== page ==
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25 carat rare intense pink diamond
This rare intense pink diamond of almost 25 carats brought $46.2 million recently at Sotheby's
Q: My family describes the set of 12 individual, lead crystal saltcellars we inherited as heirlooms that traveled to America on the Mayflower. Supposedly, they came with the White family, whose son, Peregrine, was the first child born to Pilgrims in the New World.
A: The writer expresses doubts about the saltcellars, and wonders if the Mayflower conjecture could be "years of family lore." She adds that she bears the family name, "White." That goes a long way toward explaining the lure of the lore.
If all that's claimed to have come with the Mayflower actually did, the ship could never have left the harbor! The cachet of Mayflower provenance seems to be deeply regional; I'm sure this is not the only family with a Mayflower story.
To clue readers on saltcellars, we need to explain that salt has a long history of cultural, religious and economic importance. Presentation at the table was important until very recently. As a result, small salts or saltcellars (containers for the table) were produced in a vast array, from Sandwich glass to Steuben's Aurene, as a variety of art glass including Burmese, in silver or enamels, as Quimper and other pottery -- you name it.
Collecting salts is very popular,, and many collectors amass large numbers.
We know nothing about the writer's salts. Are they open or covered? Are they molded or blown? Footed or flat? And so on.
It would be beyond astounding to have 12 matching open salts survive from that long ago.
Early European salts were usually fancy or art glass, sometimes set in a precious metal frame. Blown by major glassmakers, they were rare and expensive, as befitting the contents.
Sometime between 1765 and 1825, an early glass house in New England began making molded flint glass footed table salts. The technique exploded, leading to products by the prolific Boston and
Many types of clear glass molded, cut, or pressed salts date from after that period. And many, many others are later copies.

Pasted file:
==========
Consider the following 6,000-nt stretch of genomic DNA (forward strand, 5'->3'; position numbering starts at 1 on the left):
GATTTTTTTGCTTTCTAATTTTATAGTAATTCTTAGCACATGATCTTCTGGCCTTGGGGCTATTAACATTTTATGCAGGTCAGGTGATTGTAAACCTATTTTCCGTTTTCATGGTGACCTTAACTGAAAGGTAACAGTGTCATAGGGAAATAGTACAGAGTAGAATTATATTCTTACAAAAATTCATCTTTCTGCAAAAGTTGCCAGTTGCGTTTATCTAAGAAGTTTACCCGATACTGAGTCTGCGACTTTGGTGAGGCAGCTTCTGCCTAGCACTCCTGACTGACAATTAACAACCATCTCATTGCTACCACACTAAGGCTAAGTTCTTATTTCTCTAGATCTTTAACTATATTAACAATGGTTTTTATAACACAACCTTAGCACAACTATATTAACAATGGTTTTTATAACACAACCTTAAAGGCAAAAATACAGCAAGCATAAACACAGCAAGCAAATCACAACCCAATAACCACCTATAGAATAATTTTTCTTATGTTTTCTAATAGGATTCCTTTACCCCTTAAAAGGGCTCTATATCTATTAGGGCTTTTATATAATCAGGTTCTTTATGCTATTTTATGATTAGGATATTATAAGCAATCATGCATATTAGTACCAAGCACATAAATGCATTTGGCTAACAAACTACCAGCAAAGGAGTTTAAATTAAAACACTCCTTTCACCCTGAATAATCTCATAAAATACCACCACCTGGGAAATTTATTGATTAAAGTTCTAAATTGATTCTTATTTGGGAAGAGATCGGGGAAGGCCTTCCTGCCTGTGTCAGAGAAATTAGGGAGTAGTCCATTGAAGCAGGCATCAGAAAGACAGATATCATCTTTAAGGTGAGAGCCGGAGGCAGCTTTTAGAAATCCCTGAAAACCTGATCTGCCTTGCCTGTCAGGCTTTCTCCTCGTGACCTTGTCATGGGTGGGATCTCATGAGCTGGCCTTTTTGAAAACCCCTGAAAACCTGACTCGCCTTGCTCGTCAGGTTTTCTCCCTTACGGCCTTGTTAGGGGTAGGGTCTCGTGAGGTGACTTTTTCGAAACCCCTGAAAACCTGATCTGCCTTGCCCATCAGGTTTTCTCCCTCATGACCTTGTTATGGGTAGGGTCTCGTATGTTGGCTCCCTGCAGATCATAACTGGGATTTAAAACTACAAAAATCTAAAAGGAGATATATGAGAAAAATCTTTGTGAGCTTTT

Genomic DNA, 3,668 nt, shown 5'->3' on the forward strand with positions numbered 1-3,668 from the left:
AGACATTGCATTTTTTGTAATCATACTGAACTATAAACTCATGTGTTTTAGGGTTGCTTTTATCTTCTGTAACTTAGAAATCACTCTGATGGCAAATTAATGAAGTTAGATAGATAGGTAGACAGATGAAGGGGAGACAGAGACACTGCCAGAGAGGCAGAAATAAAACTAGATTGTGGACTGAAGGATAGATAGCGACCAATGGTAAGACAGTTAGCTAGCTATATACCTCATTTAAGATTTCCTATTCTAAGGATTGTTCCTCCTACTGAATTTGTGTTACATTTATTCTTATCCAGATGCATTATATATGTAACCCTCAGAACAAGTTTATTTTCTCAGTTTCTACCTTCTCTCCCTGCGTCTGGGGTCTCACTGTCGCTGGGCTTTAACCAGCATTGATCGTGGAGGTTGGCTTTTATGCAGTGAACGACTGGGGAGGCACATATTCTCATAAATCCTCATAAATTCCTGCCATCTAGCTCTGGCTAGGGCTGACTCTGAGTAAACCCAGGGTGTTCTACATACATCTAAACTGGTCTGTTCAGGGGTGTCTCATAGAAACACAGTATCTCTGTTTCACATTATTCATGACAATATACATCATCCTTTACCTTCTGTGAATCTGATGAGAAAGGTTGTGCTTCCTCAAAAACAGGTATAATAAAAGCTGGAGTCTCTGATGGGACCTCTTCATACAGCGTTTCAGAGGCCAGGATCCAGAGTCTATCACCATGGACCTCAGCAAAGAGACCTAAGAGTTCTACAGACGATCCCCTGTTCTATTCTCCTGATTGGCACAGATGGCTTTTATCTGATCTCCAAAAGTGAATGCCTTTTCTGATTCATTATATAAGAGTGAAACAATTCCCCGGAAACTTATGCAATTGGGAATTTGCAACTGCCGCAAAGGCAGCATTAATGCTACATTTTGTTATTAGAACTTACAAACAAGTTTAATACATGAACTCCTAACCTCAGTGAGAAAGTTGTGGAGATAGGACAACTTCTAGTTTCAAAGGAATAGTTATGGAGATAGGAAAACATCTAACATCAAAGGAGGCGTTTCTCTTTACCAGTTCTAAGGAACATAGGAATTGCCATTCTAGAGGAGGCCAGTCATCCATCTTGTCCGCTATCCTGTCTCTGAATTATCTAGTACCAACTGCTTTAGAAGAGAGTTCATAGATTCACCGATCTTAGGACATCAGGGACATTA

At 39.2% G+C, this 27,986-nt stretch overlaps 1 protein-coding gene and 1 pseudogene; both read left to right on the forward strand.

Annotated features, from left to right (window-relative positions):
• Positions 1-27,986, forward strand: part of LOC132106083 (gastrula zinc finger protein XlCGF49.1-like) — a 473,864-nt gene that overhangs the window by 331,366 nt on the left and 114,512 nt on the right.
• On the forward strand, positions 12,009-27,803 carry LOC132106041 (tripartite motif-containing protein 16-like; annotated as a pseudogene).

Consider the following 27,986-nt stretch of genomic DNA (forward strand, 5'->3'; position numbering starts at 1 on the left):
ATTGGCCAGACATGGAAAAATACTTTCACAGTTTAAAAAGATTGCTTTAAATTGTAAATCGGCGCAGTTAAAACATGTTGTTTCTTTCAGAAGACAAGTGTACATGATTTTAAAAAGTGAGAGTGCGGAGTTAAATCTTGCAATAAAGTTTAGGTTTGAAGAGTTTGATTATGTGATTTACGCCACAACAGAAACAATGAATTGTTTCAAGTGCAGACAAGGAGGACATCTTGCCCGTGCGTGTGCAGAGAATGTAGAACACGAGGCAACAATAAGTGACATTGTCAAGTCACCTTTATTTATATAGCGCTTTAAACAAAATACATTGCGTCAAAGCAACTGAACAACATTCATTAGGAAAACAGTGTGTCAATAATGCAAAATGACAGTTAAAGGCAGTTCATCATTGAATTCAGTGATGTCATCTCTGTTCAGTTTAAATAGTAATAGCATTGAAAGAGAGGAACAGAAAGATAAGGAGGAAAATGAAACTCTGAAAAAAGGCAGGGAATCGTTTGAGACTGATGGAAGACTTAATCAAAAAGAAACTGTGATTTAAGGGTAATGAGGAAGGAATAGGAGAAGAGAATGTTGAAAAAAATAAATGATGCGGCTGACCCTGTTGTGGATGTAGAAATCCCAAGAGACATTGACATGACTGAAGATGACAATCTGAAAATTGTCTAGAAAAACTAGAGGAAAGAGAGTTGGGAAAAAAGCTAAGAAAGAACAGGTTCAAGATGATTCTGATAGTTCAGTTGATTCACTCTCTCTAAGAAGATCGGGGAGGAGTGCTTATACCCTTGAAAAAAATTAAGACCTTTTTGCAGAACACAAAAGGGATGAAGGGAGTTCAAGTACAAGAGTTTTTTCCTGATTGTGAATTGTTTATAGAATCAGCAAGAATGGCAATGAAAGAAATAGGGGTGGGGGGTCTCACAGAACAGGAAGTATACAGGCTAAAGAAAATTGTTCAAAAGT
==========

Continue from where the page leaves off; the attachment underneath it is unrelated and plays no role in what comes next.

Considering all that, lore seems to win. If you want a definitive answer, professional appraisal will settle the issue.
FYI: "The Open Salt Compendium," by Sandra Jzyk and Nina Robertson (Schiffer, $79.95) is an excellent visual reference to the immense variety of open salts.
Q: I picked this up at a thrift shop years ago. It's a cookie jar. What is its value? It's very light.
A: The white molded ceramic pot with lid is not a cookie jar, but a decorative molded ceramic pot with a fish theme. As the bottom mark indicates, it was made in Portugal. It fits the category of giftware, and value is minimal.
AUCTION ACTION: The extremely fine pink diamond that recently sold for $46.4 million at Sotheby's Geneva is unique for its pure pink color, because it weighs close to 25 carats, and because it is GIA graded in a class that applies to fewer than 2 percent of all of the world's gem diamonds. The stone may be potentially flawless after repolishing. It is an emerald cut, sought in unusual color diamonds, and it has slightly rounded corners that soften the stone. Flanked by shield-shaped diamonds and set in platinum, the stone was bought by jeweler Laurence Graff, known for his pursuit of remarkable diamonds. Last on the market 60 years ago, the diamond was originally bought from Harry Winston himself.
Q: One of these art glass techniques was not used on salts. Which one?
a. Pate de verre
c. Crackle glass
d. Mary Gregory
A: The answer is d. Mary Gregory types exist (origin of those salts is almost certainly Bohemia) but they are not true Mary Gregory.
Collecting - Did Saltcellars Come Over On the Mayflower? Probably Not